Are you are trying to hatch shipped eggs? It is important to know that they require different care as compared with farm fresh hatching eggs that you pick up from a local farmer. Upon arrival, they need inspected for fine cracks, candled to see if the air cells are intact and depending upon the status of the air cells, time to “rest” before placing into the incubator.
Prior to ordering your fertile eggs for hatching, make sure that you have your incubator and all of your incubator supplies ready. Calibrate your incubator to make sure that the temperature and humidity are accurate.
Let’s take a closer look at what the requirements are for hatching shipped eggs.
What is the Best Way to Hatch Shipped Eggs?
It’s so exciting to go online and pick out different breeds of fertile eggs for hatching. There are so many varieties to choose from! Depending upon which breeds you choose, eggs average anywhere from $2-$7 each plus shipping.
Many companies will take into consideration that the hatch rate for shipped eggs is not as good and they will “throw in” a few extra.
You put a lot of time, thought and money into purchasing fertile eggs for hatching, so you want to make sure that you do everything just right to get the best hatch rate possible.
What to Expect When Ordering Shipped Fertile Eggs?
If you decide to purchase fertile hatching eggs online:
- Check the reviews before jumping in to order. Read other buyers comments.
- Find out how fresh the eggs are.
- Find out the fertility rate.
- Ask how the eggs are wrapped for shipping.
- Consider the climate, humidity and temperatures that the egg will travel through. The more variations, the more it can decrease the hatch rate.
- Consider purchasing at a location closer to you, to cut down on transit time.
- Pay for the fastest shipping method.
- Get a tracking number.
- Remember, cracked or “scrambled” eggs are not the suppliers fault.
- Calibrate your incubator before you receive your shipped eggs to make sure it is in top working order.
Finding a reputable company with a lot of good reviews is key. People will give a good review if they find a company responds to their questions promptly, packages the eggs well and are repeat customers.
Ask the supplier what the fertility rate has been for the eggs your are purchasing as well as how fresh they are when shipped. Eggs will lose their viability as they age.
You are always taking a risk with getting shipped eggs. A box labeled, “FRAGILE,” is often dropped, thrown and mishandled by the postal service. This is how eggs become cracked, “scrambled” and air cells become detached. The less distance that the eggs have to travel, the better.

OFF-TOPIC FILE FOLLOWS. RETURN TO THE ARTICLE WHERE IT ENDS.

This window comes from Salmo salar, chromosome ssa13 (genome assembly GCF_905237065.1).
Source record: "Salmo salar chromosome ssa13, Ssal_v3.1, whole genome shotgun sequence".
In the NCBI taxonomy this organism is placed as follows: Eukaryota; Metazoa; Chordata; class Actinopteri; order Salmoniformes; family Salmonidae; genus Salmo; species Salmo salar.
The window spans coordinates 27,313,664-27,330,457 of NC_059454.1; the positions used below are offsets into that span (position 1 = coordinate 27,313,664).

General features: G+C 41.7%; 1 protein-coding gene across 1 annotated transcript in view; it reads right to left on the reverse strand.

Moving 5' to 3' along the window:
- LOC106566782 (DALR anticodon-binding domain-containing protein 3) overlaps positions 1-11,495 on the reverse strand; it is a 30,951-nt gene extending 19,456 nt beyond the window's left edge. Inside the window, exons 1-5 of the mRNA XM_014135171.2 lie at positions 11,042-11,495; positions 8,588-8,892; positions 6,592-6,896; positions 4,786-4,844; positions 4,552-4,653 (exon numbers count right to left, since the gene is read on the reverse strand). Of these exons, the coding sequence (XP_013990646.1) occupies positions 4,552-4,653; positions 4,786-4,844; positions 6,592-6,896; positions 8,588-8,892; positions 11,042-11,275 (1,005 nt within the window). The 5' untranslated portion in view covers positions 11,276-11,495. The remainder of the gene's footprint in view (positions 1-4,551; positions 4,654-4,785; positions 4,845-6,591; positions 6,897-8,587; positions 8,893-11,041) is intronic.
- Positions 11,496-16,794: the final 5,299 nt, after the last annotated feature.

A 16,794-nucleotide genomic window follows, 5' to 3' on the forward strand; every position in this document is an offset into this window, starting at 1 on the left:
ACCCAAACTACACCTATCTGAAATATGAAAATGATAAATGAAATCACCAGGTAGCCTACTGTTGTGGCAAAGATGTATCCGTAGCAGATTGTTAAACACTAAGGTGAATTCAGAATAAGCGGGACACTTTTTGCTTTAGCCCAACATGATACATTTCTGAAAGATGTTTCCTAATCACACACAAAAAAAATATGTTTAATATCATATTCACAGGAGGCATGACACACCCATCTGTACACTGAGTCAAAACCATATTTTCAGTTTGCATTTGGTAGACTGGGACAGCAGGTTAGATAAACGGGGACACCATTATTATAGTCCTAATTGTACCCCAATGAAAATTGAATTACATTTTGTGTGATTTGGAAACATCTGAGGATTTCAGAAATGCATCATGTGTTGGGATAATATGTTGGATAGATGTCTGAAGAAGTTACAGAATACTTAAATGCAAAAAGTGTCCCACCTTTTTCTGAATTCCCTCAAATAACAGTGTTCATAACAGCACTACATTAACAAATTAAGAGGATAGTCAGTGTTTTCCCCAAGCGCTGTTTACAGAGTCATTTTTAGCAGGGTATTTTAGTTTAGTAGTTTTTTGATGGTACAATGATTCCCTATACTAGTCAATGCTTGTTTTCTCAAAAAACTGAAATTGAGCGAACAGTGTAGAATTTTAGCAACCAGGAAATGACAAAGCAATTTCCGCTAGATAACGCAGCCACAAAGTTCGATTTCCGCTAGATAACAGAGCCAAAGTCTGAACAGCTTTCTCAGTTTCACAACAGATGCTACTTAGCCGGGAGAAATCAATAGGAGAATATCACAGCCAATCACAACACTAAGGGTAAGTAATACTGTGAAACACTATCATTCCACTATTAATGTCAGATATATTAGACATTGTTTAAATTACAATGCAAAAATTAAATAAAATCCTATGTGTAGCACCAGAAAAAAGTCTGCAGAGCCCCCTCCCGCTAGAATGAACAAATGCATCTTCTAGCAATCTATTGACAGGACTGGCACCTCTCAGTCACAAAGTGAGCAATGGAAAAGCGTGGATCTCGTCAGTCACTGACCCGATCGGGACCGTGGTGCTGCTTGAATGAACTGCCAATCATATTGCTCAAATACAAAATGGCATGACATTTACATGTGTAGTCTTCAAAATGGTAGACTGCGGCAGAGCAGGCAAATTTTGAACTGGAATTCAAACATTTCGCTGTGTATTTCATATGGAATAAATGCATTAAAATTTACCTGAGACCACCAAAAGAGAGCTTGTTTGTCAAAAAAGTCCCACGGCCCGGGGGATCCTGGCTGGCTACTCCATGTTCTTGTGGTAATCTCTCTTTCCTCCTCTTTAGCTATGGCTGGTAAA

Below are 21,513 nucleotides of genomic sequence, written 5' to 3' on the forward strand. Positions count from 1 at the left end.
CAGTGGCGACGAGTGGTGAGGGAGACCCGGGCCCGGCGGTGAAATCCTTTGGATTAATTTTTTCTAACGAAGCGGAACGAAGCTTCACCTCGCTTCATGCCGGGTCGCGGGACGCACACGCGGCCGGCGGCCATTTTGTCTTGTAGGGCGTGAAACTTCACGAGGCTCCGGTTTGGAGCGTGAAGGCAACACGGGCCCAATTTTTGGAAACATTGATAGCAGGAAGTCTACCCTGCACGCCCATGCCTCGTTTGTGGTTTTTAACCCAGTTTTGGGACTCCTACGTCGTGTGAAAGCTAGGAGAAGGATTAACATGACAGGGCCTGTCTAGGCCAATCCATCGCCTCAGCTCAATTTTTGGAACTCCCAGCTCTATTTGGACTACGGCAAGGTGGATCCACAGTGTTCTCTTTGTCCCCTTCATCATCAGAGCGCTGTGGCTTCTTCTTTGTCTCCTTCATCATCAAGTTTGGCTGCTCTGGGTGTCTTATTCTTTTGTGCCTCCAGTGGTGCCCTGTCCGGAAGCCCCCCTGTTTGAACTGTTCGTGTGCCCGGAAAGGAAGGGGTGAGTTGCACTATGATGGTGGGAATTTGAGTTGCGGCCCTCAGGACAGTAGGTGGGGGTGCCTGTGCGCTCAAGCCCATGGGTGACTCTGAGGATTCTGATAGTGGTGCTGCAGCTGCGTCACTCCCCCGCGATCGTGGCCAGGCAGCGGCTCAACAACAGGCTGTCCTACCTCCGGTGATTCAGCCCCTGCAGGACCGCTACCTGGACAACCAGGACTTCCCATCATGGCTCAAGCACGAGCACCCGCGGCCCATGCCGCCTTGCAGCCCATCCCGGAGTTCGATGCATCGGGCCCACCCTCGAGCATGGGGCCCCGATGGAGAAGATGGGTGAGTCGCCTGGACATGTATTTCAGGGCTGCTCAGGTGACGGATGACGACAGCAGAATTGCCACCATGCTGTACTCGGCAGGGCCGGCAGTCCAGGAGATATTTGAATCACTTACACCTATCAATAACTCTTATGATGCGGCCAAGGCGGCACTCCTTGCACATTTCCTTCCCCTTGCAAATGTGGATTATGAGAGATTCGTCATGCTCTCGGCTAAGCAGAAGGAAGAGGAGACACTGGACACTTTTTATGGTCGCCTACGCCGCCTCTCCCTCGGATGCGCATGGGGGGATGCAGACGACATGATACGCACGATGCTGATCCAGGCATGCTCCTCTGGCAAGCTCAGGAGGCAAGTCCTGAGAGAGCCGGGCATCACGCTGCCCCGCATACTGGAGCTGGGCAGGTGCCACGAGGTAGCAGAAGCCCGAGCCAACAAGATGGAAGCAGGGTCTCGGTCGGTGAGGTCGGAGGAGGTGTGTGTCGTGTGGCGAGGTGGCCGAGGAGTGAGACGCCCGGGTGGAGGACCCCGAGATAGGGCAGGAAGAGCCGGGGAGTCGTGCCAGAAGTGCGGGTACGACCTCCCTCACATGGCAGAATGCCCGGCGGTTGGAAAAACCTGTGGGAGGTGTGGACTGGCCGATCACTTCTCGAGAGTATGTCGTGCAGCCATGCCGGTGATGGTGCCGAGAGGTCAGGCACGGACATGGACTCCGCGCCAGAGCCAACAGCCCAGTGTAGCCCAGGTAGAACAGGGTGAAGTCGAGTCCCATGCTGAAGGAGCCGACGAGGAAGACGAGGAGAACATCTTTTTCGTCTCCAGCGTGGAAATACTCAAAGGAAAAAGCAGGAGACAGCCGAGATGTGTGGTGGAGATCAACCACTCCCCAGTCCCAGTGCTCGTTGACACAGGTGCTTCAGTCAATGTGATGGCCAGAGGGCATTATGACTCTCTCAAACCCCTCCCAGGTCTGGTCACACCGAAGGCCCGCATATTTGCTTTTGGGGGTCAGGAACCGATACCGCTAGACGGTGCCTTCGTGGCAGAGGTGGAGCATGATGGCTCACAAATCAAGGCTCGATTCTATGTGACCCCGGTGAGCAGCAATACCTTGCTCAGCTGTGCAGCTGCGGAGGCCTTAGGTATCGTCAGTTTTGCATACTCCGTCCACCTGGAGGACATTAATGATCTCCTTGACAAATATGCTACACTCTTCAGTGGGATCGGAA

If you have a choice, choose a shipping method that will have the eggs in transit for the shortest period of time. Also, choose a time of year that the eggs will experience the least amount of temperature and humidity variances during their travel.
Ask for a tracking number to be sent to you so you can keep an eye on the delivery date and time. This way you can pick them up at your local post office first thing in the morning or get them off your door step right away.
I have ordered eggs from Papas Poultry in Redbluff, CA, several times and have had great success whit them. The eggs are each individually bubble wrapped and placed within a box that is filled with shredded paper. Bubble wrapped eggs are placed in the box, pointy side down. That box is then put within another box filled with more shredded paper.
How Do I Candle Shipped Eggs?
Candling shipped eggs requires you to use a candling device, a very bright light, to shine through the egg. This should be done in a dark room and will allow you to see if the egg has any hairline cracks or detached air cells prior to incubation.
Your package has finally arrived! The first thing that you need to do when you receive your fertile hatching eggs is to carefully remove them from the packaging for candling. Take your time doing this. The last thing you want to do is accidentally drop one of them.
Step by Step Instructions for Candling Shipped Hatching Eggs
- Wash your hands before touching fertile eggs.
- Carefully remove each fertile hatching egg from the packaging, discarding any obviously cracked eggs. Place the remaining into an egg crate, pointy side down.
- Find a dark room to candle the eggs.
- Wipe down your candling device (flashlight) to sanitize it.
- Holding an egg in an upright position, shine the light through the fat end of the egg. You can cup your hand around the outside of the flashlight to help illuminate the inside of the egg better.